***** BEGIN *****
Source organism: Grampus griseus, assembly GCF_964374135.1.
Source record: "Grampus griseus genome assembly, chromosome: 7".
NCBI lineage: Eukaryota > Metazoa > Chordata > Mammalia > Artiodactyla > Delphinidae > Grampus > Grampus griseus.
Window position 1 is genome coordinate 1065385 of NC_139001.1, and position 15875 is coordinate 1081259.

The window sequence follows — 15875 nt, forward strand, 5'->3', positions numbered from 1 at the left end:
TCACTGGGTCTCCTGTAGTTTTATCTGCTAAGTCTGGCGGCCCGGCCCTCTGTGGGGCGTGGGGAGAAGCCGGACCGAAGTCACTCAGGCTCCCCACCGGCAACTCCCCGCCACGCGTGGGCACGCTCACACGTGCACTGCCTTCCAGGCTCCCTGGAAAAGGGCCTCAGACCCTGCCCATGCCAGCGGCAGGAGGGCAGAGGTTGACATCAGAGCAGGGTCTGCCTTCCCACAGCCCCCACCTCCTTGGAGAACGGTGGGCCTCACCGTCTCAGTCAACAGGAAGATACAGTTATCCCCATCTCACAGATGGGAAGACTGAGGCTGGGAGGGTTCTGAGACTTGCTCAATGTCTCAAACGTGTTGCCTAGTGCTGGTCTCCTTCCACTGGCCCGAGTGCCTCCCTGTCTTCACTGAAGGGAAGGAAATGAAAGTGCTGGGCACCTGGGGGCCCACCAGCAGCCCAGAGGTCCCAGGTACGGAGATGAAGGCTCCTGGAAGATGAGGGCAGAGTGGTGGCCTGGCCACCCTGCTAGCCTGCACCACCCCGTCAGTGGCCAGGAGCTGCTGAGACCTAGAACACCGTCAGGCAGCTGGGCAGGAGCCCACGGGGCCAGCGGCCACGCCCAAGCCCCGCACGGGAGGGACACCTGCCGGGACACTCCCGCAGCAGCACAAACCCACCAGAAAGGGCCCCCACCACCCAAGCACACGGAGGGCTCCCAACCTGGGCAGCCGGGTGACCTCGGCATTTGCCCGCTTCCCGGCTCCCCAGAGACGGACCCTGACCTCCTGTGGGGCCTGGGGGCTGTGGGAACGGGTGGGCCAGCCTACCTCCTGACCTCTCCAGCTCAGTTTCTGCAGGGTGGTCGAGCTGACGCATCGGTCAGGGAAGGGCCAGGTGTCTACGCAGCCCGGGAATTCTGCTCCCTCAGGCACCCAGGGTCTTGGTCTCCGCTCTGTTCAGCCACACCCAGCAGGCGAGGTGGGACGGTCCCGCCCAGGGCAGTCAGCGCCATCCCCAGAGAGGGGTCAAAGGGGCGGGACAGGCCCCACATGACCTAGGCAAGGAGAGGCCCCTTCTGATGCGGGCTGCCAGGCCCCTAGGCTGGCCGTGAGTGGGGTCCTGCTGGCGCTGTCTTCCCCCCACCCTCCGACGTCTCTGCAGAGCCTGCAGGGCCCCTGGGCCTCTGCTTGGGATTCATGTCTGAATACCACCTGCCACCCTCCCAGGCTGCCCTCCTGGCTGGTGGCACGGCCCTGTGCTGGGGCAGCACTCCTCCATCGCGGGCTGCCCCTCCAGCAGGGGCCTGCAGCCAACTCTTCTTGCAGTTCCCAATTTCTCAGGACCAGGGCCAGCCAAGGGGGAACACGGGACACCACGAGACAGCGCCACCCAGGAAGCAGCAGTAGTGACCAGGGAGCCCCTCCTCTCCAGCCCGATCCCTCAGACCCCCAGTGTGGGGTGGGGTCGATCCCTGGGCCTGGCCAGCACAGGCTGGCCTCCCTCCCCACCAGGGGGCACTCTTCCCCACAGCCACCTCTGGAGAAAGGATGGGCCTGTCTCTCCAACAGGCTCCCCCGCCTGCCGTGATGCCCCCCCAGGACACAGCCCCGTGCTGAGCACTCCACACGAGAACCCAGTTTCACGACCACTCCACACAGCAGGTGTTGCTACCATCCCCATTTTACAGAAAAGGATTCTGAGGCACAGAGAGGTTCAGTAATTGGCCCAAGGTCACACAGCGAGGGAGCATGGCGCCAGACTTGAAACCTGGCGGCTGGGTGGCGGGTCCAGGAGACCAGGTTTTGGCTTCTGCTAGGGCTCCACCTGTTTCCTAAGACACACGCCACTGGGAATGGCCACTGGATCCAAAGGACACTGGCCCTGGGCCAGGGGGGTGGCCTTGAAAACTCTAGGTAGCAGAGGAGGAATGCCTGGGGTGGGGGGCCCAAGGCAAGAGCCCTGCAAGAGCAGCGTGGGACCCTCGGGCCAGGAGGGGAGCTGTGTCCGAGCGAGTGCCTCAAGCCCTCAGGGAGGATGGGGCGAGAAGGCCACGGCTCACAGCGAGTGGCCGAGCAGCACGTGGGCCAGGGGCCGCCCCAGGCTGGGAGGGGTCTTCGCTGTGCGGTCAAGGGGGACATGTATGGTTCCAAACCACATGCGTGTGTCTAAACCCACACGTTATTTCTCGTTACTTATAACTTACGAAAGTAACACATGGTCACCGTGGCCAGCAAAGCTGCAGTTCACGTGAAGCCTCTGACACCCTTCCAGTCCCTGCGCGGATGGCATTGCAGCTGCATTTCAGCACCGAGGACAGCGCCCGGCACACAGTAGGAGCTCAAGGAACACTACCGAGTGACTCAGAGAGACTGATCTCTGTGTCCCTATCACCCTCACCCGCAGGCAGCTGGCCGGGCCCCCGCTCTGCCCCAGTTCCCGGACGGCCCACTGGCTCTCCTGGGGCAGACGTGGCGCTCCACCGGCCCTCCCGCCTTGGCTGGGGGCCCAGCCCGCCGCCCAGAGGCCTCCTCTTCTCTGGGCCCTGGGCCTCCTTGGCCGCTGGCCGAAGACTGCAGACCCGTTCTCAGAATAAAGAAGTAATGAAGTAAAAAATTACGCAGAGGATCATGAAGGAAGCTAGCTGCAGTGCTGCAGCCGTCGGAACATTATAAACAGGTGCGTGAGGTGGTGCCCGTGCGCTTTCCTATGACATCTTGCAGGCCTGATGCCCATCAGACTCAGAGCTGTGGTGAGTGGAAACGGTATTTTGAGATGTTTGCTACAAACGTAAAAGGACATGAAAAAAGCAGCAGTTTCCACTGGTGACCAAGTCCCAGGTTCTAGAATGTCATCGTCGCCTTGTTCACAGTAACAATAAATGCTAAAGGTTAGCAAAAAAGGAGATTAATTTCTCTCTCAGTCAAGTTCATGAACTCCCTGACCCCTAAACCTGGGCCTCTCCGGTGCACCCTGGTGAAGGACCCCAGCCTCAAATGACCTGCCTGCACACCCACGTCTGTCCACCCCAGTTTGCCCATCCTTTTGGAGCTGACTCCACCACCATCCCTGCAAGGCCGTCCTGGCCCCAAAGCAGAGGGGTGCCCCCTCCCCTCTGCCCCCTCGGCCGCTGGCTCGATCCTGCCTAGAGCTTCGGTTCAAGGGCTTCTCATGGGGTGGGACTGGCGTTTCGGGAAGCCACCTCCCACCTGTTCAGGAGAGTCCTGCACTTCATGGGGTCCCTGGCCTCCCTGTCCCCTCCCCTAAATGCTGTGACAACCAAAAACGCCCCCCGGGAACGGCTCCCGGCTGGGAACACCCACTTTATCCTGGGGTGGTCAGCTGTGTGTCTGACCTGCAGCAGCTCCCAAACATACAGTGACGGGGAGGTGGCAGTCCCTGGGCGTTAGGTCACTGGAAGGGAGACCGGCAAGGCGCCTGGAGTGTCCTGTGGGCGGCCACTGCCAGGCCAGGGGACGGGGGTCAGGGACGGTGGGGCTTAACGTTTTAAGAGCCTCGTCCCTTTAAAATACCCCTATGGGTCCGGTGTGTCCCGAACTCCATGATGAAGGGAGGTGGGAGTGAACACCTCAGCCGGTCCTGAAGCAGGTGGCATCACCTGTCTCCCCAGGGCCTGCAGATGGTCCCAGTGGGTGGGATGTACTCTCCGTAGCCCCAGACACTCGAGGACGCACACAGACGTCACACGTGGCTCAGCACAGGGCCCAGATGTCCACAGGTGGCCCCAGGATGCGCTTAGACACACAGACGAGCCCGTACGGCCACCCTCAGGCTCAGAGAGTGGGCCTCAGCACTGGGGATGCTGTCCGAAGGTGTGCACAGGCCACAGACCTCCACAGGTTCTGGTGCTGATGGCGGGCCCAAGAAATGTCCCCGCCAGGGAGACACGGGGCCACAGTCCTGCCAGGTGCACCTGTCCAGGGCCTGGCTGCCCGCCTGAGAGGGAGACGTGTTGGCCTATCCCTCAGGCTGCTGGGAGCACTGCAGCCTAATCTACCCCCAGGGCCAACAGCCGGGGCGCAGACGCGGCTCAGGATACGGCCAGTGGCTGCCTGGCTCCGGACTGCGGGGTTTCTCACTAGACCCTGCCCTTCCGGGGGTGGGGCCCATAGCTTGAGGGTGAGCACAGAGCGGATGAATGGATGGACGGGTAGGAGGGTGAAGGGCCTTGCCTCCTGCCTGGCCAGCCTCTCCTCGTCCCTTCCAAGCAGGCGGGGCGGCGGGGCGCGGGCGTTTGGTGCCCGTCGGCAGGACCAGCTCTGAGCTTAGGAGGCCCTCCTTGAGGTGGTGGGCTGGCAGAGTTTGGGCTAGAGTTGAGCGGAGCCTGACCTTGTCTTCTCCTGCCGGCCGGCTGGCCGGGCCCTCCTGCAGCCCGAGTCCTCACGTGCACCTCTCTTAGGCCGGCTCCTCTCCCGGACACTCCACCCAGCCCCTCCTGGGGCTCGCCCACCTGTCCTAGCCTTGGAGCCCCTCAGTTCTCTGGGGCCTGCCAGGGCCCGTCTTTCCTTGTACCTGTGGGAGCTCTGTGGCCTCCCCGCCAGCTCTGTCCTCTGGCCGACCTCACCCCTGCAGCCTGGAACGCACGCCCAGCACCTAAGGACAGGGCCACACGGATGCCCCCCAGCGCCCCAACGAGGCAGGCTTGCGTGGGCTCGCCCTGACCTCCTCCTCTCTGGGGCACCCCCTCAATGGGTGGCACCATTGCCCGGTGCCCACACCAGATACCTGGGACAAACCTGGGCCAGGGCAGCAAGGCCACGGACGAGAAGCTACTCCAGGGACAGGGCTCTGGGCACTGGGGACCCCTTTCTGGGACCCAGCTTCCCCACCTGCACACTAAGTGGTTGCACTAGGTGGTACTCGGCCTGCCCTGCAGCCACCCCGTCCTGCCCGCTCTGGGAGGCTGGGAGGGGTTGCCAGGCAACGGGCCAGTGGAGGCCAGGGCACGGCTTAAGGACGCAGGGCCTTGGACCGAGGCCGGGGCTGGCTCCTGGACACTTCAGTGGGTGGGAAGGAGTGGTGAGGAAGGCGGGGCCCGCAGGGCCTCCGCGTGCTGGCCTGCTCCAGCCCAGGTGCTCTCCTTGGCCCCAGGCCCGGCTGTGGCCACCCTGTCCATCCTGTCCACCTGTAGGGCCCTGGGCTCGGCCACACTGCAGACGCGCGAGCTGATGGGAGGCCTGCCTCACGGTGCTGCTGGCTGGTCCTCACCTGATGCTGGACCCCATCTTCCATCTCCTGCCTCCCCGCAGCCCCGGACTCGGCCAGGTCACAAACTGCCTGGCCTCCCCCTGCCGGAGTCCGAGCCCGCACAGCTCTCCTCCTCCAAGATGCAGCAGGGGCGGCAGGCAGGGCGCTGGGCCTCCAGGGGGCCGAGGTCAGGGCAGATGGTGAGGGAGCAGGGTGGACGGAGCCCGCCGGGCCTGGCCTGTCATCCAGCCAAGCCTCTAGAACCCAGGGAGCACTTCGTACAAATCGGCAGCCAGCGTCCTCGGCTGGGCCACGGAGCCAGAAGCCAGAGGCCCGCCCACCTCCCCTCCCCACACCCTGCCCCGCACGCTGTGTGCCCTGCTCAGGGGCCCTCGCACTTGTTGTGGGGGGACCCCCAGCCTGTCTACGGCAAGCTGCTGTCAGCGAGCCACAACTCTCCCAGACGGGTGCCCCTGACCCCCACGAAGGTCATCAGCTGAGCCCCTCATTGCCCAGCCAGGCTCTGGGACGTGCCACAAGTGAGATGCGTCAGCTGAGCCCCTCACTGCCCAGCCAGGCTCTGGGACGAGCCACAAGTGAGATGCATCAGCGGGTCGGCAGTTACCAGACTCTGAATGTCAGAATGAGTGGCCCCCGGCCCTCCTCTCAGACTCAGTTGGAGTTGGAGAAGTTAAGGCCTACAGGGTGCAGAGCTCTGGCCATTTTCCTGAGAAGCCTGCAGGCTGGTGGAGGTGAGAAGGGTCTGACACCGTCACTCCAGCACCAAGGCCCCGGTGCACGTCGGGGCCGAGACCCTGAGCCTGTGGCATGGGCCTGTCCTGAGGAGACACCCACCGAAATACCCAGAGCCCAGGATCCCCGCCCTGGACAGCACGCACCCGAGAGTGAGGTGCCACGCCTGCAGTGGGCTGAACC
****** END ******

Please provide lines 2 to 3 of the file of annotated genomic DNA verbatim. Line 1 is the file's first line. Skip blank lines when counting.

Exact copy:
Source record: "Grampus griseus genome assembly, chromosome: 7".
NCBI lineage: Eukaryota > Metazoa > Chordata > Mammalia > Artiodactyla > Delphinidae > Grampus > Grampus griseus.